Battery life goes a long way in how I feel about a phone, and the Zenfone 9’s definitely earns it a top spot in my mind.
The performance I need
Asus didn’t skimp on specs for the Zenfone 9. It sports a Snapdragon 8 Plus Gen 1 chipset, the best processor you can get in an Android phone right now. Asus paired that chip with either 8GB or 16GB of RAM, making for a device that can power through any task, even intense gaming, with ease.
In practice, the Zenfone 9 is everything I could have wanted in terms of performance. While most of the CPU power will be lost on a lot of people, it’s the GPU that you’ll notice. Phones like the Nothing Phone (1) with its mid-range Snapdragon 778G+ do great for normal day-to-day tasks. Load up a game, however, and that’s where it shows its mid-range-ness.
Other flagships might be larger, but the Zenfone 9 punches well above its weight. In fact, it’s more powerful than other top-tier options like the Galaxy S22 Ultra, OnePlus 10 Pro, and Pixel 6 Pro. The iPhone 13 series still outclasses it, but the distance between them is so narrow that a normal person is unlikely to tell the difference.
Zenfone 9: What I don’t like
Now, don’t think that I’m sitting here just gushing about the Zenfone 9. Yes, I have been up until this point, but the phone isn’t perfect. It has two flaws that irk me, both of which could be fixed if Asus wanted to.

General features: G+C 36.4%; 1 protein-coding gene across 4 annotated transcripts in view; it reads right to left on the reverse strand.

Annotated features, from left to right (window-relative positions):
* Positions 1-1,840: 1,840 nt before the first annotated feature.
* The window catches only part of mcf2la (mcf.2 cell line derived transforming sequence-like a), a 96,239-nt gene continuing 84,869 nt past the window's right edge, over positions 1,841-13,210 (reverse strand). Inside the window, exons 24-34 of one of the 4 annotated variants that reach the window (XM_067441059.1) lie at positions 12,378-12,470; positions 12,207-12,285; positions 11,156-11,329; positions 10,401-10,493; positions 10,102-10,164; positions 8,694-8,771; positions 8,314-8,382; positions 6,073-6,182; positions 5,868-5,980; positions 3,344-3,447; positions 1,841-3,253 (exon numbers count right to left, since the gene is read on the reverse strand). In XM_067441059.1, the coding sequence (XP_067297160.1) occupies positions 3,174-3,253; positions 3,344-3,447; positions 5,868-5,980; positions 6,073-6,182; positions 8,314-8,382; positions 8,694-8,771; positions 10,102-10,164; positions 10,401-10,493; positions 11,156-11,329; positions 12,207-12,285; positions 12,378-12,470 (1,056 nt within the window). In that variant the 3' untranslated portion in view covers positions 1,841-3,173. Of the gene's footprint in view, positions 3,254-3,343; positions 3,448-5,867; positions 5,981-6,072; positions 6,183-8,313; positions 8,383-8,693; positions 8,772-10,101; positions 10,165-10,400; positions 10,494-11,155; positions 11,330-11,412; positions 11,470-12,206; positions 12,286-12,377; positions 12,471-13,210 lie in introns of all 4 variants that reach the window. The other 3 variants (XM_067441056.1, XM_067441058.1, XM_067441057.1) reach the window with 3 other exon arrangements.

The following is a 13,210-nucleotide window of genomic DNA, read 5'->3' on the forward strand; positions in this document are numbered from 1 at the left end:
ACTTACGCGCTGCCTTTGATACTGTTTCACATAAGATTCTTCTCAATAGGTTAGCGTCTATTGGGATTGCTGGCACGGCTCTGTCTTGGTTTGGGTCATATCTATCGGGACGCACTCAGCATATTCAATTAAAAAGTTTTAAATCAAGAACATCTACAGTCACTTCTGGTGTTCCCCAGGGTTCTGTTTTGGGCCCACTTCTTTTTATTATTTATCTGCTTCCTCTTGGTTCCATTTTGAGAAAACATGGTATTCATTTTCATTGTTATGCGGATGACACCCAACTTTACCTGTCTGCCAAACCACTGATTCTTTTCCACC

The first is that the Zenfone 9 will only see two years of Android updates. In a world where most other Android phone makers do three or four, this is unacceptable. I see no reason why the Zenfone 9 can’t go longer.
As for pricing, $799 for a phone isn’t bad, but it’s still a lot of money for phone that effectively hits end-of-life in 2024. Asus could at least offer three years of support.
The second issue I have is far less severe, but I don’t like how the Zenfone 9 processes some photos. In my testing, I noticed overly warm tones in a lot of the pictures I took. Honestly, I could only tell in some cases when compared with the same shot from the Pixel 6 Pro.
Outside, it’s not so bad, but indoors, it creates a sickly yellow tinge. The camera hardware is good, but Asus needs to work on the post-processing algorithms. The Zenfone 9 is so close to being a good camera phone. Not the best, mind you, but more than just good enough like it is now.
Zenfone 9 outlook
I’m having a blast with the Zenfone 9. I prefer to take it up and operate it one-handedly because it is so simple. It has several positive attributes, including outstanding battery life and first-rate performance, which I find appealing. There is even a headphone jack on this excellent phone!
It’s certainly not perfect. The software support timetable is really bad, and the cameras aren’t even adequate. But I believe that, for the most part, the Zenfone 9’s advantages outweigh its drawbacks. The two years of platform changes are beyond my comprehension.
Zenfone 9 outlookEven so, the Zenfone 9 is still my favorite phone this year. It outclasses other handsets like the Galaxy S22 and OnePlus 10 Pro, and it comes as close to the iPhone 13 as a non-gaming phone has to date.